Letter to the Editor
Nov. 17, 2012
To the editor:
’Twas the night of the election and half the population was glued to their TVs. It was the night where we had to choose the pace to our demise.
We could have picked the slower of the two; it could have bought us more time. Instead, we children selected the man who posed as Santa.
I pondered that night on how this Santa’s party started. Not being a church-going guy, I still felt at unease when his crew refused to include the real Santa, God, in their party. They voted once, they voted twice and on the third they pretended he was included. Those of us who listened understood he wasn’t included.
I wore no cap that night; boxers were all that I needed. I settled down for that long winter’s nap that I knew wasn’t coming. I heard them from afar; there were so many. They had to use the road and not the roof, because there were far too many. The man playing Santa didn’t use the chimney. That was too much work. They busted my front door and took what they wanted, while my children slept through the madness.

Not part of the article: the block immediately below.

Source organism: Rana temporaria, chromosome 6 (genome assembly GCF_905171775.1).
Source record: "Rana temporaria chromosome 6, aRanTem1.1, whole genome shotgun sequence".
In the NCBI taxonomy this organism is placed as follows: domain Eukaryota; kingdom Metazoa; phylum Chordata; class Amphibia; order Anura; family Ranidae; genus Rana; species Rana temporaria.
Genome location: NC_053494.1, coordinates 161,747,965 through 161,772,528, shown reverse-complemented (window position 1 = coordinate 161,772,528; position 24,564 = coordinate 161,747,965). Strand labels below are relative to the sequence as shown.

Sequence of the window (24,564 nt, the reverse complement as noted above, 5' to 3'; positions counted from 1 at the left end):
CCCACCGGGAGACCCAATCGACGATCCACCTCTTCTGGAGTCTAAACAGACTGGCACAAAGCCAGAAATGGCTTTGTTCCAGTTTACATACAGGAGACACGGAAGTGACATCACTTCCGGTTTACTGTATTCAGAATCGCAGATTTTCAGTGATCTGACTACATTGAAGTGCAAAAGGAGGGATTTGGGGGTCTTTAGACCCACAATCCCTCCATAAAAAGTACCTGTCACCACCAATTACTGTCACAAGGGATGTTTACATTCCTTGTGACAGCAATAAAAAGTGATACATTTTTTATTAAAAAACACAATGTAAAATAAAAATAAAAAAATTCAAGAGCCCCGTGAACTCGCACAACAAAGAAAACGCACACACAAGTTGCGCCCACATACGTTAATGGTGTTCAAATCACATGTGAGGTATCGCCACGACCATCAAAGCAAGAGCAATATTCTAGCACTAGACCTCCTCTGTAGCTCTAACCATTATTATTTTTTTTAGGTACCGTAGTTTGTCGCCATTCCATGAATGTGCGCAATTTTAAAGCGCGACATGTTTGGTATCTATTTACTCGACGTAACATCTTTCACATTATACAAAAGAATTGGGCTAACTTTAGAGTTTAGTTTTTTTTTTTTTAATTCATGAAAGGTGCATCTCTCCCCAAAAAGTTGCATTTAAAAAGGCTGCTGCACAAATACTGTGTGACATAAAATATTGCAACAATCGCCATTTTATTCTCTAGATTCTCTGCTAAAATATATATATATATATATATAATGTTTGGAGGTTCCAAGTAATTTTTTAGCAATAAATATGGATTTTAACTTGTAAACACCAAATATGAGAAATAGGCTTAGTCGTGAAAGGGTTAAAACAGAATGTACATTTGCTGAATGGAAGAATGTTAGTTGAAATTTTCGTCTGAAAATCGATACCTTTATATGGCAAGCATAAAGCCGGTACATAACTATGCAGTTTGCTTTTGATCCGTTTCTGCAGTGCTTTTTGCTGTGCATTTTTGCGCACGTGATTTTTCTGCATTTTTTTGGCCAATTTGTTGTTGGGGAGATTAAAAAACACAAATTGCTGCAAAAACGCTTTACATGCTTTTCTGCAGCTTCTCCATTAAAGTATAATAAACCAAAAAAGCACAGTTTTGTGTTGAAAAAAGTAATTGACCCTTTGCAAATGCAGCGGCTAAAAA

He was arrogant; he played sympathetic when I knew he wasn’t. How would I tell my children that his believers were only out for themselves? This Santa did leave me a gift — a Christmas ornament with Mao’s face on it. He even took the time to hang it.
Out he went to the reindeer, if that’s what you would call them. There was no need for a sleigh, for they consumed what they saw. These reindeer claimed they were free even while tethered to their master. They were a noisy bunch — it was always someone else’s fault. Their Santa’s power came from this belief.
Using his speechmaker skills, he said with authority, “On Looters, on Moochers, on Beggars and on Takers, there are more spoils to be taken.” He said with a smirk looking at me, “Merry May Day to all.”
I felt sad that night, for I knew the reindeer eventually would turn on each other. It was the night Christmas became Halloween.